The fact of the matter is that there are plenty of cases where I might be quite happy to use lead paint, but I don't have the choice.

"Regulation seeks to provide transparency."

Have you actually read any regulation? Seriously?

"In fact, it's the transparency demanded by accountancy regulation that protects against people like Madoff."

Right. Well, clearly *THAT* is working like a charm!

"But you're wrong if you think an unregulated market has any incentive to provide that information."

Au contraire, if people won't buy something that doesn't have the information they want, there's an EXCELLENT incentive to provide that information. :o)

And you're wrong about who owns those businesses: via our pensions, we do.

Ian R Thorpe said...

More years ago than I care to remember I scripted a radio documentary series on markets, the kind held in the streets of some ancient towns.
One of the things we covered was the efforts of the authorities to control markets. Though forestalling the market (buying up all the supplies of a particular commodity before the trader got to town) was illegal, it was widespread. What happend was the local robber baron would place his agents at a toll gate and they would offer a low price for the goods, saying things like "ooh, so much of that stuff gone through today, youll be lucky to shift it. Tell you what, we'll do you a favour. Wouldn't want you to have to cart it all home again, or worse mett anyone down the road who does not want competition(I reserved that part for myself at the recording.) When traders said, "No, I'll take my chances," sure enough they met some ruffians just around the next bend who beat the crap out of them and took all their goods.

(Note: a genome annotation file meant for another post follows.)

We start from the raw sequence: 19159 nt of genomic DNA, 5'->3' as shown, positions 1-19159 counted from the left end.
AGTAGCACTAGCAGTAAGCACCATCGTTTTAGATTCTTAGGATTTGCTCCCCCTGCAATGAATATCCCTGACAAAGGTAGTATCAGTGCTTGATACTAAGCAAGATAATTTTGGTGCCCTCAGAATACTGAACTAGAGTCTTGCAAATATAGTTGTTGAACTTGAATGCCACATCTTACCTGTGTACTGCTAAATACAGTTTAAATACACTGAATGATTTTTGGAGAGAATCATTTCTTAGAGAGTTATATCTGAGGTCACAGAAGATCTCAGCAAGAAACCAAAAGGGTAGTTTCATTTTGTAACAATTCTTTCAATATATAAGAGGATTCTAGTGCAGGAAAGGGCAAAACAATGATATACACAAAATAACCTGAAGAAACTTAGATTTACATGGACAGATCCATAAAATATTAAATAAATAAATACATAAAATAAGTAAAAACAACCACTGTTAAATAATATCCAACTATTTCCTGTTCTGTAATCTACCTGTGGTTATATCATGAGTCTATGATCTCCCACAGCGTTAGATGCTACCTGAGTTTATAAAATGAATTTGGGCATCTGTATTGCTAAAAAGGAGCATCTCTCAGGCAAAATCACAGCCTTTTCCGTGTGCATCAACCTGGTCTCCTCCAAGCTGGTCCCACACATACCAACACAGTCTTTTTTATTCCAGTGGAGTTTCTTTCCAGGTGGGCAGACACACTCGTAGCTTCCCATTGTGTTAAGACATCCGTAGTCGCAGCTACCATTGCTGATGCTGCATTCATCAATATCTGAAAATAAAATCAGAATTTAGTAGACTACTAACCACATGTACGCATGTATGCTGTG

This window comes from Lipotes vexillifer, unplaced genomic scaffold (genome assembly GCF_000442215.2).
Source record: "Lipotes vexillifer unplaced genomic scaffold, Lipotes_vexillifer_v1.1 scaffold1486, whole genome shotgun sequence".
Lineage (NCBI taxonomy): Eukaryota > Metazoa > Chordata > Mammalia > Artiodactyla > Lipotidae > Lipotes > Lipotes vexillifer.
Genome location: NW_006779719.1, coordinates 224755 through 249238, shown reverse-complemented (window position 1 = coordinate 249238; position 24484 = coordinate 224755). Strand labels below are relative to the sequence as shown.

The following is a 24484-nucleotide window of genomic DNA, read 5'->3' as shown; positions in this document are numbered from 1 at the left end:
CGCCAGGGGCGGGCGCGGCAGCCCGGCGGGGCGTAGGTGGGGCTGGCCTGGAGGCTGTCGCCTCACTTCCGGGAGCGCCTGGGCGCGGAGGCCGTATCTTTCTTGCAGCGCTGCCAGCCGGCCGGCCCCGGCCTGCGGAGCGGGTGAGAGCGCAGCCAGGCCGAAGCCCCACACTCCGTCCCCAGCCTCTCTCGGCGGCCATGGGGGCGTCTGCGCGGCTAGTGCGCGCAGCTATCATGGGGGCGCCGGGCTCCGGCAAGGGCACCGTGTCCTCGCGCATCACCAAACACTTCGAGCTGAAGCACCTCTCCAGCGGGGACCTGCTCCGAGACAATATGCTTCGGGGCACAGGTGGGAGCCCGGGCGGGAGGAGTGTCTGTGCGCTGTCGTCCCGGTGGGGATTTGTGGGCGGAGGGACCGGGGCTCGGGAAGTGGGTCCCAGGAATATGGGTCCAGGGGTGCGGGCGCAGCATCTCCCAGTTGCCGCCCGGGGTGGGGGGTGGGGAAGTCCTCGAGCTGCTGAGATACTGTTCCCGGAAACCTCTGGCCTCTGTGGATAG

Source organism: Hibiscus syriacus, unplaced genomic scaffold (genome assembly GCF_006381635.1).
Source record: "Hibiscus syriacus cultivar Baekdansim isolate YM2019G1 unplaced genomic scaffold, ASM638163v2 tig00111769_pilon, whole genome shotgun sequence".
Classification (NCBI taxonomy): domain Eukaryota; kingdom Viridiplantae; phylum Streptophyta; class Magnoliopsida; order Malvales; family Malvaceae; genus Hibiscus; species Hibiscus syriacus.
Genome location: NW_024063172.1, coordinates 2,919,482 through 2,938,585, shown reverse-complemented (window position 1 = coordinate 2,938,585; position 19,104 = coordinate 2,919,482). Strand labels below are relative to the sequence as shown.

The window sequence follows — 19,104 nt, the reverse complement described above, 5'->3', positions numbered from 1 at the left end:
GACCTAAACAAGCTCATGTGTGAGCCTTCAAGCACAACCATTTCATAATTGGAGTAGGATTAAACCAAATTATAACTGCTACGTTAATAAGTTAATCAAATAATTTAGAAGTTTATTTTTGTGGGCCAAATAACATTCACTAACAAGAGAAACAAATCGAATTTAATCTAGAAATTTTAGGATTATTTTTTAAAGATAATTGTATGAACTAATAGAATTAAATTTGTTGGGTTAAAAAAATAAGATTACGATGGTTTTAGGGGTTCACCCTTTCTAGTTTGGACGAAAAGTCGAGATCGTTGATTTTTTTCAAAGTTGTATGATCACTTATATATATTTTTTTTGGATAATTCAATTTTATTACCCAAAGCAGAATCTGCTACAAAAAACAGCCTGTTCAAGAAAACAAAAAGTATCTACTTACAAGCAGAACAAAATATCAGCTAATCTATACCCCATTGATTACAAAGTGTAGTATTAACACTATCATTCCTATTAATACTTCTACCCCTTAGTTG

Which is not dissimilar to what happens now except the robber barons use the tax system rather than pikes and cudgels to steal the products of honest labour.

Richard B said...

Ok, well it's been fun, but I can see that total belief in market anarchy is an unshakable article of faith for you, and nothing I say will make a difference. Unsurprising really, given the blog subject, so I suppose I only have myself to blame.

But honestly, if the best reply you have to my assertion that "Regulations help keep harmful substances out of our food" is a sarcastic remark about not having identified every carcinogen ever, then clearly logic isn't really relevant.